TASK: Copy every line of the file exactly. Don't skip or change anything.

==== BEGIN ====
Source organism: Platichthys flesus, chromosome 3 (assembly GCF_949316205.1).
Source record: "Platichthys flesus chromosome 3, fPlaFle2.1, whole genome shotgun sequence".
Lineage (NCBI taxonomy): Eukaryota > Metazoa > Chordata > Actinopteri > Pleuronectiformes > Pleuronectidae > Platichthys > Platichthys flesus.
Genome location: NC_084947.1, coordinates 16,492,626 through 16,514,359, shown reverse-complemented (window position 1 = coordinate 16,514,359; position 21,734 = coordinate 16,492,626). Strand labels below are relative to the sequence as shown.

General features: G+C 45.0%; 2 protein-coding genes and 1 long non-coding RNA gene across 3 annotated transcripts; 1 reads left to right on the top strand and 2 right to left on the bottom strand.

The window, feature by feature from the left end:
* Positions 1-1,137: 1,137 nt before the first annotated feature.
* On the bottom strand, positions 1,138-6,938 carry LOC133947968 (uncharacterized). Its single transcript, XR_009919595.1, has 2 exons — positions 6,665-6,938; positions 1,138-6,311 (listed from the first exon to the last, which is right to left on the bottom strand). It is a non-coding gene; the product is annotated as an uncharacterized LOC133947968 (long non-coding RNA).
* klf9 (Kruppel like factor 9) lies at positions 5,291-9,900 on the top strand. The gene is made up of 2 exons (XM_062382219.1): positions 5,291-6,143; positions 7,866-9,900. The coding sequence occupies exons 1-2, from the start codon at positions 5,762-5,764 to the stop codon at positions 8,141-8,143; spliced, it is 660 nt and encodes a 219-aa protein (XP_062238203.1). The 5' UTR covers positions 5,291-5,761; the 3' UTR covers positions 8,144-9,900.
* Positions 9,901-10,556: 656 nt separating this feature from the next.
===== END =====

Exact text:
Source organism: Platichthys flesus, chromosome 3 (assembly GCF_949316205.1).
Source record: "Platichthys flesus chromosome 3, fPlaFle2.1, whole genome shotgun sequence".
Lineage (NCBI taxonomy): Eukaryota > Metazoa > Chordata > Actinopteri > Pleuronectiformes > Pleuronectidae > Platichthys > Platichthys flesus.
Genome location: NC_084947.1, coordinates 16,492,626 through 16,514,359, shown reverse-complemented (window position 1 = coordinate 16,514,359; position 21,734 = coordinate 16,492,626). Strand labels below are relative to the sequence as shown.

General features: G+C 45.0%; 2 protein-coding genes and 1 long non-coding RNA gene across 3 annotated transcripts; 1 reads left to right on the top strand and 2 right to left on the bottom strand.

The window, feature by feature from the left end:
* Positions 1-1,137: 1,137 nt before the first annotated feature.
* On the bottom strand, positions 1,138-6,938 carry LOC133947968 (uncharacterized). Its single transcript, XR_009919595.1, has 2 exons — positions 6,665-6,938; positions 1,138-6,311 (listed from the first exon to the last, which is right to left on the bottom strand). It is a non-coding gene; the product is annotated as an uncharacterized LOC133947968 (long non-coding RNA).
* klf9 (Kruppel like factor 9) lies at positions 5,291-9,900 on the top strand. The gene is made up of 2 exons (XM_062382219.1): positions 5,291-6,143; positions 7,866-9,900. The coding sequence occupies exons 1-2, from the start codon at positions 5,762-5,764 to the stop codon at positions 8,141-8,143; spliced, it is 660 nt and encodes a 219-aa protein (XP_062238203.1). The 5' UTR covers positions 5,291-5,761; the 3' UTR covers positions 8,144-9,900.
* Positions 9,901-10,556: 656 nt separating this feature from the next.